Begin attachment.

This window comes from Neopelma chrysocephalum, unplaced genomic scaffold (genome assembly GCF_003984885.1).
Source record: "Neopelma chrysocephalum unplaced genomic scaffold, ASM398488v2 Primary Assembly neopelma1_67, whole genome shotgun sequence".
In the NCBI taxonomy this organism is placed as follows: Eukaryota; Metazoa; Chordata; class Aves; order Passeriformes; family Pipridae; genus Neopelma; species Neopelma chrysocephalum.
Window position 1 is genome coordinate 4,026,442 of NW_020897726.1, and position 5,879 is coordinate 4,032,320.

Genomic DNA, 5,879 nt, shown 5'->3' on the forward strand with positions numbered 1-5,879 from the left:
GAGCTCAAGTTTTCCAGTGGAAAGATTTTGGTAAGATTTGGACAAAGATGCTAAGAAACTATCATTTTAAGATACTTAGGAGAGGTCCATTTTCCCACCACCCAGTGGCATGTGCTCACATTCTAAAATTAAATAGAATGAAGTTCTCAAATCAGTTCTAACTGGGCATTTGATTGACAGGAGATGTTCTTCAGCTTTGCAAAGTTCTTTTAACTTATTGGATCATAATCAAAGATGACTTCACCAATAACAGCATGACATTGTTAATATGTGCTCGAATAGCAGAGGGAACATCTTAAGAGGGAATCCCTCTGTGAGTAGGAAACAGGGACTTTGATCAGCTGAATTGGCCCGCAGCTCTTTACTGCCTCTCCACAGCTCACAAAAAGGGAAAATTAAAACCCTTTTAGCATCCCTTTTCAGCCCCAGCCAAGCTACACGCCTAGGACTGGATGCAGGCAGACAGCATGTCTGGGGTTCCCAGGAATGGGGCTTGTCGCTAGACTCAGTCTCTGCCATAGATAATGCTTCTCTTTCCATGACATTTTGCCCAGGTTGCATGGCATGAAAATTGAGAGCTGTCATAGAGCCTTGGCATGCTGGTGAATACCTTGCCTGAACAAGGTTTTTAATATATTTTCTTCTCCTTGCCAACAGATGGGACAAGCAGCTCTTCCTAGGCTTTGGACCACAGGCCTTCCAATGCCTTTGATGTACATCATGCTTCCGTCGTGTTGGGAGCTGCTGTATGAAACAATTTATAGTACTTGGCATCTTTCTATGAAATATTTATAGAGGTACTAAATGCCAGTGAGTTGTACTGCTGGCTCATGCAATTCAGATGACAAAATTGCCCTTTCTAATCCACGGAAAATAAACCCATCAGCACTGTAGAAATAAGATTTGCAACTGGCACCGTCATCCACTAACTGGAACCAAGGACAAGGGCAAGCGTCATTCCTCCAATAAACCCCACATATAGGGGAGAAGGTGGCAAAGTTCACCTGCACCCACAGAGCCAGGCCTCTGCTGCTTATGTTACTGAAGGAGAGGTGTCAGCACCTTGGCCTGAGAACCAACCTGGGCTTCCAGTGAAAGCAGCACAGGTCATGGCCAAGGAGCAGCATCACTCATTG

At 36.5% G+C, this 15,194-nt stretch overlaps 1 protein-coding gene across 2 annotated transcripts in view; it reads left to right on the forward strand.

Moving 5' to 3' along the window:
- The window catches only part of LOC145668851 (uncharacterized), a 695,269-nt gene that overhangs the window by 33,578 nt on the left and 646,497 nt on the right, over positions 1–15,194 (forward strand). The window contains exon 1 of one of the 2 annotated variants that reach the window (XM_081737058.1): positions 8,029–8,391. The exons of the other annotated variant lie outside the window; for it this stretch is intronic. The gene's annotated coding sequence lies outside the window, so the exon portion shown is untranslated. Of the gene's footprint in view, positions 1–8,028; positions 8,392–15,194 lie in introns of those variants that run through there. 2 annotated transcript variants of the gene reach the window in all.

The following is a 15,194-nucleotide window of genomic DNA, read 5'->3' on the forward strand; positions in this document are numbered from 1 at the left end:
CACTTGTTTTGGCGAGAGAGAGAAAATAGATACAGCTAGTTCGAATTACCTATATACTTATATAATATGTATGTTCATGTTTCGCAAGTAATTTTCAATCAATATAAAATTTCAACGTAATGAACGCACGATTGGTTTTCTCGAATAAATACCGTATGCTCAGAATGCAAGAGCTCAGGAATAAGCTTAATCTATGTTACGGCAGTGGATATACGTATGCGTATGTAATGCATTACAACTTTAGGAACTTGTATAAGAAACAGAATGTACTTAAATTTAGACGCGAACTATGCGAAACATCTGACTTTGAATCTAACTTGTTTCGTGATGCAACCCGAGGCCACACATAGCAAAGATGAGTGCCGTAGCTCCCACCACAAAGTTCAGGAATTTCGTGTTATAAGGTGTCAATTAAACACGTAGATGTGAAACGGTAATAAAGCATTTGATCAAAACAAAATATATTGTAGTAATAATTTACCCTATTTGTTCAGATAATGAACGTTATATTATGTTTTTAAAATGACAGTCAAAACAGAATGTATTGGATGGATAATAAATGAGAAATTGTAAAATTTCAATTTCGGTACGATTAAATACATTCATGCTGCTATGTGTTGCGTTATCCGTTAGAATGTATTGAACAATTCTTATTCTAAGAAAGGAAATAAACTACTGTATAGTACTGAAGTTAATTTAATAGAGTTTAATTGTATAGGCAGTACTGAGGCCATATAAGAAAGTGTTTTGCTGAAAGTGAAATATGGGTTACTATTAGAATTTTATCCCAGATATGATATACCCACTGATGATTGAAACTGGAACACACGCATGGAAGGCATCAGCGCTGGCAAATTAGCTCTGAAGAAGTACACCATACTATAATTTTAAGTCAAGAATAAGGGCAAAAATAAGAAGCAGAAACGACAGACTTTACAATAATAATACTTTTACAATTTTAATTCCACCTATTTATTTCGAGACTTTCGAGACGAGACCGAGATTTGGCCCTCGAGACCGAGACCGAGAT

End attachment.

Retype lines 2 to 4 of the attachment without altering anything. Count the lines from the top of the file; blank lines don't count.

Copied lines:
Source record: "Neopelma chrysocephalum unplaced genomic scaffold, ASM398488v2 Primary Assembly neopelma1_67, whole genome shotgun sequence".
In the NCBI taxonomy this organism is placed as follows: Eukaryota; Metazoa; Chordata; class Aves; order Passeriformes; family Pipridae; genus Neopelma; species Neopelma chrysocephalum.
Window position 1 is genome coordinate 4,026,442 of NW_020897726.1, and position 5,879 is coordinate 4,032,320.